When the Jets pass the football: A word of caution: Jets offensive coordiantor Chan Gailey likes to set the tone early and likes the idea of catching the defense flat-footed to start the game. It is the reason he often calls a shot play right at the start. he used to do it as the Dolphins offensive coordinator years ago. He still does it. The first play he called against Miami in the teams' first meeting was a bomb to Brandon Marshall which was completed for a 58-yard gain. Marshall and Eric Decker have had great days against the Dolphins in the past but it is Decker that is truly the problem. While the Dolphins can and have matched Brent Grimes on Marshall, the team has no one that has been able to cover Decker. If you are suggesting Jamar Taylor should be the man on Decker, you are suggesting the Dolphins employ a defender who has struggled at times this year -- including last week against Dallas. Taylor is on that dreaded list of NFL DBs with the highest burn rate in the league. The wildcard here is New York quarterback Ryan Fitzpatrick who is often wild with his throws. Some days he's on. Some days he's awful. ADVANTAGE: Jets.
When the Jets run the football: The Jets want to be a great running team to cover the warts of their inconsistent quarterback play but injuries have hampered those plans. Chris Ivory, who had a career 166-yard day against Miami in the first game, was great for two games and not quite as good the other eight games the Jets have played. The return of Bilal Powell to health helps but the status of center Nick Mangold is an issue for the Jets. Not that any of that matters against the Dolphins. Their run defense, expected to be outstanding after the signing of Ndamukong Suh, is 31st in the NFL. And while rankings sometimes do not reflect how a team is playing because they are affected by performances 10 weeks ago, this ranking is accurate. Last week, the Dallas Cowboys rushed for 166 yards. Facing a third-and-14 late in the game, the Cowboys picked up 15 yards on a draw play that put a dagger in the Miami comeback hopes. ADVANTAGE: New York.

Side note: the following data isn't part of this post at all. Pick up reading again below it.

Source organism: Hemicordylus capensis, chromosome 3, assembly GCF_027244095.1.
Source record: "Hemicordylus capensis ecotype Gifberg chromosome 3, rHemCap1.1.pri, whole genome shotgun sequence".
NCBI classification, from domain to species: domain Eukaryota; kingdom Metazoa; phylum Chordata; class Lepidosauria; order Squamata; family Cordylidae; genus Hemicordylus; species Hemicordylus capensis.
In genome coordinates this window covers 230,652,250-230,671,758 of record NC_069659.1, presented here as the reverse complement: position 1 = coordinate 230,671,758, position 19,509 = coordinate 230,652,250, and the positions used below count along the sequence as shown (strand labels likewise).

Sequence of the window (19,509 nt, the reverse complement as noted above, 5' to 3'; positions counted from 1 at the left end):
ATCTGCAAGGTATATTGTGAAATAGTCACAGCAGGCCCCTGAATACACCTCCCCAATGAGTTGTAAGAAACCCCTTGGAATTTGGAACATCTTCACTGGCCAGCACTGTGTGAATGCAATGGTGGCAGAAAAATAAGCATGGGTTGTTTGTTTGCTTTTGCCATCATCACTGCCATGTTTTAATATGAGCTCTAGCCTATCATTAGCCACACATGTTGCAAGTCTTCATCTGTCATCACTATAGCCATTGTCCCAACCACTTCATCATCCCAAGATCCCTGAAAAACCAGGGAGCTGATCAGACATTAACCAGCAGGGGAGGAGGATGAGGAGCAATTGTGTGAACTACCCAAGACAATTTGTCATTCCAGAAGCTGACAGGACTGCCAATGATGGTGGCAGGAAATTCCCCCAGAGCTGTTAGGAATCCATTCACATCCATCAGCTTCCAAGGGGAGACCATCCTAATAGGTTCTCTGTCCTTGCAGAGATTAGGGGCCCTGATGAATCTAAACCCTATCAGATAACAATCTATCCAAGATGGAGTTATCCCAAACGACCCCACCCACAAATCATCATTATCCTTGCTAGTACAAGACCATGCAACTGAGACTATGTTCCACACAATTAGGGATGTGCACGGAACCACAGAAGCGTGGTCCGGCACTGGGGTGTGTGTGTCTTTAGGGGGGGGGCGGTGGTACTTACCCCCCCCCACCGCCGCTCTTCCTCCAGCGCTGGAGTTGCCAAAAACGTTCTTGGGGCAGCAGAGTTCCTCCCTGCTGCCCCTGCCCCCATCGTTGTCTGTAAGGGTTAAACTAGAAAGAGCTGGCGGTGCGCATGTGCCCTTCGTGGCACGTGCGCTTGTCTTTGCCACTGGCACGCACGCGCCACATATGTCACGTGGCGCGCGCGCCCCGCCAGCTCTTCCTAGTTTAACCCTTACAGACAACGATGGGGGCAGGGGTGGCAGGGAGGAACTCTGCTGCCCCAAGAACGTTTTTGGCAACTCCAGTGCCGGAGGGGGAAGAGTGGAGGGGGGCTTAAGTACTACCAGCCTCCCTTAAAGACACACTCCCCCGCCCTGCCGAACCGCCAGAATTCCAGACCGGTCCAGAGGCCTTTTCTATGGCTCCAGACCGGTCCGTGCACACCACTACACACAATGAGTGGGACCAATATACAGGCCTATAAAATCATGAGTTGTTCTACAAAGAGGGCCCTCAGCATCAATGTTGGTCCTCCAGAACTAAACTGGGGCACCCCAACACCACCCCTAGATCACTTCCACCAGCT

Special teams: So Dolphins punter Matt Darr is a tough guy, as evidenced by his strong tackle of a Dallas player last week. It would be better if Matt Darr, a rookie, would play smarter. He made that tackle three yards out of bounds and was called for unnecessary roughness. Not smart. Indeed, special teams decisions have hurt the Dolphins several weeks running. Jarvis Landry had an issue on one kickoff last week and basically stepped out of bounds at the 4 yard line. The idea here for the Dolphins should at least be "Do No Harm!" That would be an upgrade at this point. Randy Bullock replaced an injured Nick Folk on the New York roster the first week of November and the move has not cost the Jets as of yet. Bullock is 2-for-2 so far. ADVANTAGE: Even.
Coaching: This is the interim coach bowl! Todd Bowles was Miami's interim head coach in 2011. He didn't get the fulltime gig. Dan Campbell is now Miami's interim coach and unless he improves on his 3-3 record, he's not getting the fulltime job, either. Campbell has to impose his will on an offense that doesn’t run as much as he'd like. He has to find a way to get his defense to do the most fundament thing an NFL defense must do to win: Stop the run. So far, not too good. Bowles, by the way, out-coached former Miami coach Joe Philbin in the first meeting between the teams this season. ADVANTAGE: New York.